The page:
Cannabis retailers have no doubt heard this message before: the industry is maturing. Ever since recreational use was legalized in Canada, milestone after milestone has included a sidenote for retailers to make their operations more professional.
Yet this time things are different. While cannabis in Canada has yet to reach full maturity, two separate trends should spur cannabis retailers to sprinkle more business fundamentals into their disrupting ways.
First, consolidation is coming, so cannabis retailers need to be prepared to share their financials with new stakeholders. Second, Cannabis 3.0 will integrate both THC and CBD into mainstream products, such as beverages and health and beauty products. This will increase the number of non-traditional users visiting stores.
To respond, cannabis retailers need to take their processes and systems to the next level. Retailers often start with their financials, to support both internal benchmarking and external financing. What retailers often discover later is the wide applications of that fix—from the books to operations to go-to-market strategy. Let's examine the ways financial and related data support cannabis retailers to jumpstart their success.
Scaling: repeat what works
The coming consolidation means many cannabis retailers will need to choose from two options: getting bought out by a larger retailer or betting on their own business by adding stores.
The critical first step is to hone those processes to as close to turnkey as possible. Retailers that choose to add stores can use their first store as a model and then scale up by duplicating their processes. If they haven't introduced best practices to get their books in order, manage inventory, and maintain positive cash flow, they will struggle to find success—especially as the business grows and adds complexity.
A scalable system is one with the flexibility to add more resources and expand the business without changing its operational structure. The most agile retailers are able to capitalize on developing market opportunities quickly by having a structure in place that is optimized for scalability. Outsourcing the bookkeeping, accounting, or controller function helps owners in two ways. It lets them focus on areas that need the most attention, and it adds flexible bandwidth—or lowering it and the related costs when the need decreases.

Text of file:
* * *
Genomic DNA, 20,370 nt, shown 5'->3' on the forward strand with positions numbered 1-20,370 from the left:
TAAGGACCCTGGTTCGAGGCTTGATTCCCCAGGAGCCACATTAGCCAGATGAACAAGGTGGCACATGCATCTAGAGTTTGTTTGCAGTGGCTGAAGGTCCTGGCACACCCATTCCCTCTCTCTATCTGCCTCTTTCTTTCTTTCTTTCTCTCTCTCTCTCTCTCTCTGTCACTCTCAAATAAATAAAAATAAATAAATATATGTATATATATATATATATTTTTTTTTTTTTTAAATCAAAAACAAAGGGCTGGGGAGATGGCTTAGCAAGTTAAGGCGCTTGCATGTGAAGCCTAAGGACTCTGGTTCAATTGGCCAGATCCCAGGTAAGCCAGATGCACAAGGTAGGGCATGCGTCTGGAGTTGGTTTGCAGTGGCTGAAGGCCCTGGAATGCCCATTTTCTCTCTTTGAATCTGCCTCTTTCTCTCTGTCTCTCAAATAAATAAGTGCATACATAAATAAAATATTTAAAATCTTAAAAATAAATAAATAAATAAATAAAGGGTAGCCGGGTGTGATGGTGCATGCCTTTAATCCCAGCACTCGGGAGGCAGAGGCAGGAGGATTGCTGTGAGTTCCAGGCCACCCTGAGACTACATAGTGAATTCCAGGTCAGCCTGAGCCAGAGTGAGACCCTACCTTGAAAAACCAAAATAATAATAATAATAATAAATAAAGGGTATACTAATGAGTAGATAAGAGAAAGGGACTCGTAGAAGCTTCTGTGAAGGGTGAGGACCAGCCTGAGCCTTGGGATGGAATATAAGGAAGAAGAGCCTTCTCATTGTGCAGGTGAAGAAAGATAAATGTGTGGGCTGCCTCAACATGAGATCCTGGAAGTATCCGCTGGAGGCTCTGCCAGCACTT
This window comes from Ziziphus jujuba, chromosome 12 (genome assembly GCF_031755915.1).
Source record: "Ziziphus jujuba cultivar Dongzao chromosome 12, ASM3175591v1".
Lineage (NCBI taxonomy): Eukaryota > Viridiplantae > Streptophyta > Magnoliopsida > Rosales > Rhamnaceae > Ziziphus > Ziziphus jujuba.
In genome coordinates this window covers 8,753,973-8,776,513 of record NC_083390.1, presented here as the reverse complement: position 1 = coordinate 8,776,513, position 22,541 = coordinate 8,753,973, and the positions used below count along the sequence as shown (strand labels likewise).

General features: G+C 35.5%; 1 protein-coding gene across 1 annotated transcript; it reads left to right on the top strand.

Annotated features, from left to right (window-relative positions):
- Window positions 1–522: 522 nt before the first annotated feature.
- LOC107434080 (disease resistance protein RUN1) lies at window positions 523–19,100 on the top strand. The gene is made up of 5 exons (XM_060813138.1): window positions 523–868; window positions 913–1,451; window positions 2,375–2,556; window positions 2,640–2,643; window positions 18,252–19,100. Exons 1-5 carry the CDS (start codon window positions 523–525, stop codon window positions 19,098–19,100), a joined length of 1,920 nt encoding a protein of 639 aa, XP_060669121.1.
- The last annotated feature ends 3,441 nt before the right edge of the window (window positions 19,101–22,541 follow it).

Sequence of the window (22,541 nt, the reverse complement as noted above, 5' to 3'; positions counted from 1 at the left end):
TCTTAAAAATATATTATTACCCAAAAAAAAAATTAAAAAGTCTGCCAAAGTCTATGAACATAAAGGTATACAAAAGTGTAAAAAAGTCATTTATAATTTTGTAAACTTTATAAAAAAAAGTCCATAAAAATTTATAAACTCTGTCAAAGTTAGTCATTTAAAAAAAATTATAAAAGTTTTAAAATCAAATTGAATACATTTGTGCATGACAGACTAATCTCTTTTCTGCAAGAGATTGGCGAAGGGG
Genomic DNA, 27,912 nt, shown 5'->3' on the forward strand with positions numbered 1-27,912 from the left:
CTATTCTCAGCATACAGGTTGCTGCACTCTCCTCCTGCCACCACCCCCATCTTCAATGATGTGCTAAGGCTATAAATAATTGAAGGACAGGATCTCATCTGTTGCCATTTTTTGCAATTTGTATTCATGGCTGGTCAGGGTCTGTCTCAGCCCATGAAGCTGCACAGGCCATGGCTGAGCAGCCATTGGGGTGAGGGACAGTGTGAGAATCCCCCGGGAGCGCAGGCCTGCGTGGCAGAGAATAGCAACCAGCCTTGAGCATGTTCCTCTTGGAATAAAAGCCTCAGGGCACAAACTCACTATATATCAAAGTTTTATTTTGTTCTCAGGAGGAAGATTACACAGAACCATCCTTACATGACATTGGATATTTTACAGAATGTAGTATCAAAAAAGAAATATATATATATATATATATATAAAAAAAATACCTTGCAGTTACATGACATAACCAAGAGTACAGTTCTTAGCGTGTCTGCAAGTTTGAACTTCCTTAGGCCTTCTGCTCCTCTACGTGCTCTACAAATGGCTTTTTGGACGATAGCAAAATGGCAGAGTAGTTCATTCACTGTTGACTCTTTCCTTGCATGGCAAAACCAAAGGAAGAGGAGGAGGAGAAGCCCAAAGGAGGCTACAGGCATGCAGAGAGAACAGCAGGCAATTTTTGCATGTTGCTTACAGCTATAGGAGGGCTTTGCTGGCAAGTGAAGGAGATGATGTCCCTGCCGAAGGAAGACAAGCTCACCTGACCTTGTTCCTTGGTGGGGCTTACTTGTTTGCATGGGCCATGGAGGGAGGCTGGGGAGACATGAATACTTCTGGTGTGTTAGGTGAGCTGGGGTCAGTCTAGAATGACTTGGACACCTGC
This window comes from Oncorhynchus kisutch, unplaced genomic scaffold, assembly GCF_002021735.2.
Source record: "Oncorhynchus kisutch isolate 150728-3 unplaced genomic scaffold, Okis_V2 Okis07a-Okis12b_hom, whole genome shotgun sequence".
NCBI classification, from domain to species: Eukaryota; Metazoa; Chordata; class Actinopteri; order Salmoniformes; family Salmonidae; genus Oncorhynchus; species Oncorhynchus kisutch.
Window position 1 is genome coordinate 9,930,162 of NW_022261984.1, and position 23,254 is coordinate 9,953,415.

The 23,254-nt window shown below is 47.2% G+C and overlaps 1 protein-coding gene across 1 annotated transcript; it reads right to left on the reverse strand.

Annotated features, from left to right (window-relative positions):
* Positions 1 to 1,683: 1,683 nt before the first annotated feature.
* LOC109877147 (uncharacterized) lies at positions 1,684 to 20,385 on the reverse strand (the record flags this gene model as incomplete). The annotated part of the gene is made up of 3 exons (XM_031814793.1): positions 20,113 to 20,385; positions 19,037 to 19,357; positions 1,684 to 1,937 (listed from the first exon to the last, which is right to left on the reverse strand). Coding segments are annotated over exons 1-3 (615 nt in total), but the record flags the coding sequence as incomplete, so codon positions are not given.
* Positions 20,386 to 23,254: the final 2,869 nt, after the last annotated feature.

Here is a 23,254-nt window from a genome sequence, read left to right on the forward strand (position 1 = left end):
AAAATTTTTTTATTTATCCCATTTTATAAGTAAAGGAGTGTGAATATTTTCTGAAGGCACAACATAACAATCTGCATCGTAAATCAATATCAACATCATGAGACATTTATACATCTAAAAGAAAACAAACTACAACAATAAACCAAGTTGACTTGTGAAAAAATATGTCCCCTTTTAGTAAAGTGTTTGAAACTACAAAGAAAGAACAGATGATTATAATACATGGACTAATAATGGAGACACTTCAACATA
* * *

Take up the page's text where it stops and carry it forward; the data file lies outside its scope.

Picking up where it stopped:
Getting (and staying) ready for investors and buyers
Cannabis retailers that open new stores will most likely need financing, so it makes sense to always be ready for investors. Whether seeking traditional sources—such as banks, credit unions, and venture capital firms—or non-traditional ones, anyone providing capital wants to see professional accounting processes and operations. Not only do these fundamentals show the best face of the business; they help lenders and investors value the company.
It's not just growing cannabis companies that need to keep outside stakeholders in mind. Companies looking to exit via a sale need to have their operations and financials organized and clear for buyers. This includes the choice of accounting standard to use, a decision that seems modest yet makes a surprising impact. With time often a deal-killer, any delay to make necessary changes can jeopardize a sale.